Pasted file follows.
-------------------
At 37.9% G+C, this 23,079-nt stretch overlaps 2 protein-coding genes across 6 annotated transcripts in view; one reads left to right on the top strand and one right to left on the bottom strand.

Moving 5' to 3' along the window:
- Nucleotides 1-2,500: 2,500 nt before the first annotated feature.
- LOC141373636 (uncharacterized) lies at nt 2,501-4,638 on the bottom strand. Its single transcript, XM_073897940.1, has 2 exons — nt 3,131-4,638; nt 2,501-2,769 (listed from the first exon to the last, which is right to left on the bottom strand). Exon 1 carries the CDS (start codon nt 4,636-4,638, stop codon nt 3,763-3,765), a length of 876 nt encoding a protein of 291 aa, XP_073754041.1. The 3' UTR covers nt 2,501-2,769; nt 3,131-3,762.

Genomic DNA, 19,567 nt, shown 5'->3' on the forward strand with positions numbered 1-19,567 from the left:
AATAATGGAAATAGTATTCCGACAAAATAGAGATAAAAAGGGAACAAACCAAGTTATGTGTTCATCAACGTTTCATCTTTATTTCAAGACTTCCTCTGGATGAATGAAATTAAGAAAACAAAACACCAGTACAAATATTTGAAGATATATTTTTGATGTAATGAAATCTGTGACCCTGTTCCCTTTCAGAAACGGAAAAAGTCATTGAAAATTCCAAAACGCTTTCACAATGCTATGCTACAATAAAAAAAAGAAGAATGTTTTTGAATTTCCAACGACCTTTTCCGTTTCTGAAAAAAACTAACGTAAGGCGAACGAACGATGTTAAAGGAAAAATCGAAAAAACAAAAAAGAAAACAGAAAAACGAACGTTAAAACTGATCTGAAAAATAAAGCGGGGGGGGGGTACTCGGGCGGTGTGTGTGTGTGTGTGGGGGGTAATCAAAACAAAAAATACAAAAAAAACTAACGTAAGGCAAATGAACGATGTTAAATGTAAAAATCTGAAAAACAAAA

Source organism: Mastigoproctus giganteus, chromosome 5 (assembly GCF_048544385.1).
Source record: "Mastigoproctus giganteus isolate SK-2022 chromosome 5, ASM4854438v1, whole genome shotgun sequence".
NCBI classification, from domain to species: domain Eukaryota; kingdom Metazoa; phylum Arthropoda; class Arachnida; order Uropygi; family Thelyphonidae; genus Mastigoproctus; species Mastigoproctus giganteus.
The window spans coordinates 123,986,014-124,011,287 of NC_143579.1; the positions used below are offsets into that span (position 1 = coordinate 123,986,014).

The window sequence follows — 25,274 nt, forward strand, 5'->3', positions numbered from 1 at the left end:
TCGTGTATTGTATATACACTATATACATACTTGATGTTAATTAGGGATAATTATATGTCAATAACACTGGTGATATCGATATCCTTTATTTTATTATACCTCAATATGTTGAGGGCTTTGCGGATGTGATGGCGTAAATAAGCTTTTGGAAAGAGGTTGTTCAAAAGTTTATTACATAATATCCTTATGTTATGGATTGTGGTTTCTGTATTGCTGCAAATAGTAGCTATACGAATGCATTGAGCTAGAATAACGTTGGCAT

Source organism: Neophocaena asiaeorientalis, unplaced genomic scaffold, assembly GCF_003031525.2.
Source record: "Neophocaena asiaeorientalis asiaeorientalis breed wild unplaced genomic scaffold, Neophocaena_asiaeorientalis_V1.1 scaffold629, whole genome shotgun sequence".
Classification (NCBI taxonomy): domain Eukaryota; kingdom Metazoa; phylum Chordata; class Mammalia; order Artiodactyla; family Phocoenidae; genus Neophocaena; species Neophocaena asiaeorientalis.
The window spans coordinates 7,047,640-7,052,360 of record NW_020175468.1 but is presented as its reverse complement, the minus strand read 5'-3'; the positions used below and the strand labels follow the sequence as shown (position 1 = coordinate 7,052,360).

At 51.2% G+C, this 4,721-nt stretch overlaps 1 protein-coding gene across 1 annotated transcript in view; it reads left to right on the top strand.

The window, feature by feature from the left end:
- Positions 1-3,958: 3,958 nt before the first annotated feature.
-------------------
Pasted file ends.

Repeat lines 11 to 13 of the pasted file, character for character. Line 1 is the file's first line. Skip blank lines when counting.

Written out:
The window sequence follows — 25,274 nt, forward strand, 5'->3', positions numbered from 1 at the left end:
TCGTGTATTGTATATACACTATATACATACTTGATGTTAATTAGGGATAATTATATGTCAATAACACTGGTGATATCGATATCCTTTATTTTATTATACCTCAATATGTTGAGGGCTTTGCGGATGTGATGGCGTAAATAAGCTTTTGGAAAGAGGTTGTTCAAAAGTTTATTACATAATATCCTTATGTTATGGATTGTGGTTTCTGTATTGCTGCAAATAGTAGCTATACGAATGCATTGAGCTAGAATAACGTTGGCAT

Source organism: Neophocaena asiaeorientalis, unplaced genomic scaffold, assembly GCF_003031525.2.